The pandemic has completely changed people’s shopping habits and the global eCommerce business didn’t stop growing in 2021. In terms of the data from Mastercard, US eCommerce sales got another 11% increase from 2020 to 2021.
Not only the US, according to market research firm PYMNTS, mobile commerce in cross-border trade in Europe is expected to have a 70% increase over the next five years, the Mexican eCommerce market size is also going to be seen growth by 100% in 2022 which is predicted by AMVO.
Online sales are streaming in, but the supply chain chaos in 2021 did bring merchants over the world more headache and loss throughout the whole year, and the impact still continues by now.
Shipping & storage costs go up overwhelmingly but the estimated processing time is longer than ever. From port congestion to labor shortage, from Omicron to natural disasters. Nearly 7,700 flight delays and more than 2,500 flight cancellations have been recorded worldwide during the Christmas holiday alone.
When will supply chain bottlenecks be solved? What are we facing this year? Here’s the list of 5 main aspects to watch in 2022.
1. Keeping higher levels of inventory tends to be more and more merchants’ choice to lower their cost and risk effectively.
When merchants are making efforts to lower the risk of the disruptions caused by pandemics, it always comes at a cost of paying more for the supply chain. Moreover, inflation also becomes an obstacle to handling their spending and estimated profit.
To find a balance between shorter reaction time and higher reliability, more and more sellers tend to choose to prestock and keep higher levels of inventory in the nearest local warehouses.
For dropshippers, this method goes against their business model and brings them more pressure on the cost.
To reduce their stress on the inventory cost and shorten the processing time, CJ has launched a new option to let sellers pay only a 30% deposit and stock their inventory beforehand.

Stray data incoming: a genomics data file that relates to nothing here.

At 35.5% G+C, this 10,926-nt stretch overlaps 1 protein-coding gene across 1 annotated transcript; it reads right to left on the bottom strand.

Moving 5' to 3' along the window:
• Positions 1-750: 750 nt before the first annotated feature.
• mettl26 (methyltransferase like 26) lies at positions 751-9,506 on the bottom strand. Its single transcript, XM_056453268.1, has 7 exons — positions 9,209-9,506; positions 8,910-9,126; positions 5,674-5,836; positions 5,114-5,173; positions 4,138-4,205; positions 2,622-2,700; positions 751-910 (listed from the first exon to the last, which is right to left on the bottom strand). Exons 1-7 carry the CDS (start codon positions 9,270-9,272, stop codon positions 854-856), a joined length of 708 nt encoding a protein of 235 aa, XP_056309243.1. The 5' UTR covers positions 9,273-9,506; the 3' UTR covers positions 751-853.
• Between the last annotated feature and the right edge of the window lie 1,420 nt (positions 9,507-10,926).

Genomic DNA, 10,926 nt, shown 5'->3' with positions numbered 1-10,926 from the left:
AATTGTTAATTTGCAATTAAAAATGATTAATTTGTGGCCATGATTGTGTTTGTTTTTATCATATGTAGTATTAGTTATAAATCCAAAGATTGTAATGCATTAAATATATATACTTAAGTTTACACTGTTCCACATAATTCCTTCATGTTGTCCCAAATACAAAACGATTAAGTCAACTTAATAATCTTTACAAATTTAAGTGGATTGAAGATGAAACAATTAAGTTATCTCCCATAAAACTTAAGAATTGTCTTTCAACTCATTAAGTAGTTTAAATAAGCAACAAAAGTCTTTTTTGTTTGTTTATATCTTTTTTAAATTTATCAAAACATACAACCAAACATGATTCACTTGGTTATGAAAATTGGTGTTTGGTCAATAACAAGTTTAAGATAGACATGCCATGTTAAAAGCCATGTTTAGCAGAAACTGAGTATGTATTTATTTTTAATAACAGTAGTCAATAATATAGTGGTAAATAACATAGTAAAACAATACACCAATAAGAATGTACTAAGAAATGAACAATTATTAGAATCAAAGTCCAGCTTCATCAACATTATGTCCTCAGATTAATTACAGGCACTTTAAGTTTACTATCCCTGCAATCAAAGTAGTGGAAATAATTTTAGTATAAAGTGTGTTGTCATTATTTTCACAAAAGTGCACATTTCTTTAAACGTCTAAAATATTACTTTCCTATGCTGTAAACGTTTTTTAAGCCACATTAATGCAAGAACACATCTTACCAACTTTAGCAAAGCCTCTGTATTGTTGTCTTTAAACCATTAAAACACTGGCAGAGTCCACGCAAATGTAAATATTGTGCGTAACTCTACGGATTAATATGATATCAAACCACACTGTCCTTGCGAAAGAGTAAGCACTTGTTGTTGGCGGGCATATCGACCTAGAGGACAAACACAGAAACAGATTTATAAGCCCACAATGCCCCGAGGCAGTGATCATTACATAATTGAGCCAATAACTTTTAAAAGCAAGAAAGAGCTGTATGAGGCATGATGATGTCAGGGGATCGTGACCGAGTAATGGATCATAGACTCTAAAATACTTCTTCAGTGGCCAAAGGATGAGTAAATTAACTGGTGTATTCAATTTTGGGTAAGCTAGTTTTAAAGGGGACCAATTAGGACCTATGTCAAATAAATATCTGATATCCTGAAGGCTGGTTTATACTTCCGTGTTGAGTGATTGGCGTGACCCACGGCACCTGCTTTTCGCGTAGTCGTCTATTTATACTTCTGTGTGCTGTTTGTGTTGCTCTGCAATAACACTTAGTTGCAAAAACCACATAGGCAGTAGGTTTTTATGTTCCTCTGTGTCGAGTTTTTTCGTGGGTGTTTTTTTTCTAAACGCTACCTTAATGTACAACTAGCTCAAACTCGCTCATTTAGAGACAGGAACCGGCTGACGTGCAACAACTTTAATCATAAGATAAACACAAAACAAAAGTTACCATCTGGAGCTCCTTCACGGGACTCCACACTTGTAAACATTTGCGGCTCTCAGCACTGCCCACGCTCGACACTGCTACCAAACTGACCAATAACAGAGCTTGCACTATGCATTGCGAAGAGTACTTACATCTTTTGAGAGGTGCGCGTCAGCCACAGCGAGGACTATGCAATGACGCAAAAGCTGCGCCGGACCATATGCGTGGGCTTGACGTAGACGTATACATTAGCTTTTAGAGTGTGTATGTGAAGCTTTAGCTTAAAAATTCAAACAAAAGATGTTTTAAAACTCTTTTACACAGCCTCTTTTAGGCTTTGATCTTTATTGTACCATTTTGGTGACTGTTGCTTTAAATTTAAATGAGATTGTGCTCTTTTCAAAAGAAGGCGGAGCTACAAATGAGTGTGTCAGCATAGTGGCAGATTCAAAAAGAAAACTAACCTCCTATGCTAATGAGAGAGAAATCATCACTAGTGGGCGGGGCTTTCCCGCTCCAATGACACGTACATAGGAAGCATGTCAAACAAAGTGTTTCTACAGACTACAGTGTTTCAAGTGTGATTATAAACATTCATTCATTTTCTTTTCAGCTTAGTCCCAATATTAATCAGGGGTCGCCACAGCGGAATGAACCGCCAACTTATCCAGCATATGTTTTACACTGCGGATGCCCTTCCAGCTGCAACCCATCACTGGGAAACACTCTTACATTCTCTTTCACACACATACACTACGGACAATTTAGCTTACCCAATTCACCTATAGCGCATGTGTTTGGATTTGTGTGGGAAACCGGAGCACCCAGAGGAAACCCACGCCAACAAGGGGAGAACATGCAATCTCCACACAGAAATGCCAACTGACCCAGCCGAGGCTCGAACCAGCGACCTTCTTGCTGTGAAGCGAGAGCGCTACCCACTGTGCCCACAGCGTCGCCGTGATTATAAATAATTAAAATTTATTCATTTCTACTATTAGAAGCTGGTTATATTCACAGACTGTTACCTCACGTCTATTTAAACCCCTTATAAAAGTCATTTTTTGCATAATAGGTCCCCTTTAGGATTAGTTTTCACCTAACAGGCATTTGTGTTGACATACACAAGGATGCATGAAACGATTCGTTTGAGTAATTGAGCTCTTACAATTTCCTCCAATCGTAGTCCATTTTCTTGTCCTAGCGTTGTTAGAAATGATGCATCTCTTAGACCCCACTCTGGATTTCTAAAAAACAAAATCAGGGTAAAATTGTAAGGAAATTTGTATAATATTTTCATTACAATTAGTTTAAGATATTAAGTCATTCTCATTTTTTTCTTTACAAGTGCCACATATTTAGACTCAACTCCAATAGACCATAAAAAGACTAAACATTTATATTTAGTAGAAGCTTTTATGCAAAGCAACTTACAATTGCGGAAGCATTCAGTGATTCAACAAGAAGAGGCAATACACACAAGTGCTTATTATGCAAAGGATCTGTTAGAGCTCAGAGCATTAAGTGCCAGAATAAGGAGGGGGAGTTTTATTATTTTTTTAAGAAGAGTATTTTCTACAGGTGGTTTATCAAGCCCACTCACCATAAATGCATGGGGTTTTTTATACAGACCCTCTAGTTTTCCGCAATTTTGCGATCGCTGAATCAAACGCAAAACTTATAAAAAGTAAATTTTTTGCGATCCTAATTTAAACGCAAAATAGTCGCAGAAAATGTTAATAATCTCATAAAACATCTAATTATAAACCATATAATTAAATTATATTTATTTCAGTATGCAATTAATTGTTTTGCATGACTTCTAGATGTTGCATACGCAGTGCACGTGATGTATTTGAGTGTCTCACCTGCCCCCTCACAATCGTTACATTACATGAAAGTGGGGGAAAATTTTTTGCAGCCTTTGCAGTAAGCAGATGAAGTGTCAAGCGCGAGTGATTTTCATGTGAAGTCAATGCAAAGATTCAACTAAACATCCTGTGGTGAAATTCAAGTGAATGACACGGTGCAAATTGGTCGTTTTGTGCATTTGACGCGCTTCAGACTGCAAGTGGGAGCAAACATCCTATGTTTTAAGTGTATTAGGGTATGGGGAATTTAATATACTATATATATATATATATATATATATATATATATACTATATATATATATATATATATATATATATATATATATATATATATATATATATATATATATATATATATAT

2. Ocean freight rates will stabilize but still be higher than it was 2 years before.
Learned the lesson in 2021, there will be more spots on ships, more containers, and more ships on the sea freight market.
A 2-3% increase in export by containers is expected to occur. Besides, the global fleet will also jump 1.5% with more new players showing up in 2022.
2022 will see some easing in the ocean freight price thanks to the new supply, the rates are estimated to drop by about 30% but still can not go back to the level it was 2 years before.
Source from Forbes
3. Airfreight will be in stronger demand but the labor shortages may lead to slower processing.
With the global eCommerce business growing rapidly and restocking from merchants, as an alternative transportation mode to sea freight, the demand for air cargo will continue to rise by 13.2% in 2022 according to the forecast by IATA.
However, the air freight market is going to face new challenges like labor shortage and imbalance between growing demand and capacity that has not recovered completely.
4. Carriers control the prices, improving flexibility and shortening reaction time are keys to growth.
With the growing volumes of eCommerce sales, demand for order fulfillment and delivery services are hence increasing rapidly.
Obviously, even though regional delivery carriers have tried their best to expand capacity to meet the need, they are reaching the overloaded borderline.
Carries will continue to hold the pricing, and for shippers with big volumes, there may still be not so many options for them to choose from.
Big carriers like USPS have made the declaration that they will bring a more enhanced local delivery chain in 2022, but they’re still many challenges awaiting that people are afraid to be disheartened like capacity crunches, more labor shortages, natural disasters, traffic, and parking, etc.
And all of these uncertainties will make it more difficult for shippers to estimate volume during peak seasons.
For customers nowadays, especially millennials, their main request is undoubtedly faster and safer delivery. With that said, flexibility and reaction time are vital for carriers to grow and provide better services.
Source from technavio
5. Supply chain disruptions will be reduced but could not vanish away in the short term.
Unexpected changes hit people so fast, however, it seems to take us forever to recover from the impacts left.
Some experts have given their estimated time range to 2023, yet people’s confidence seems not to be ready even though we have become more used to living in “new normal”.
Every moment from now on is so precious for sellers worldwide to review their supply chain management and adjust business strategies timely.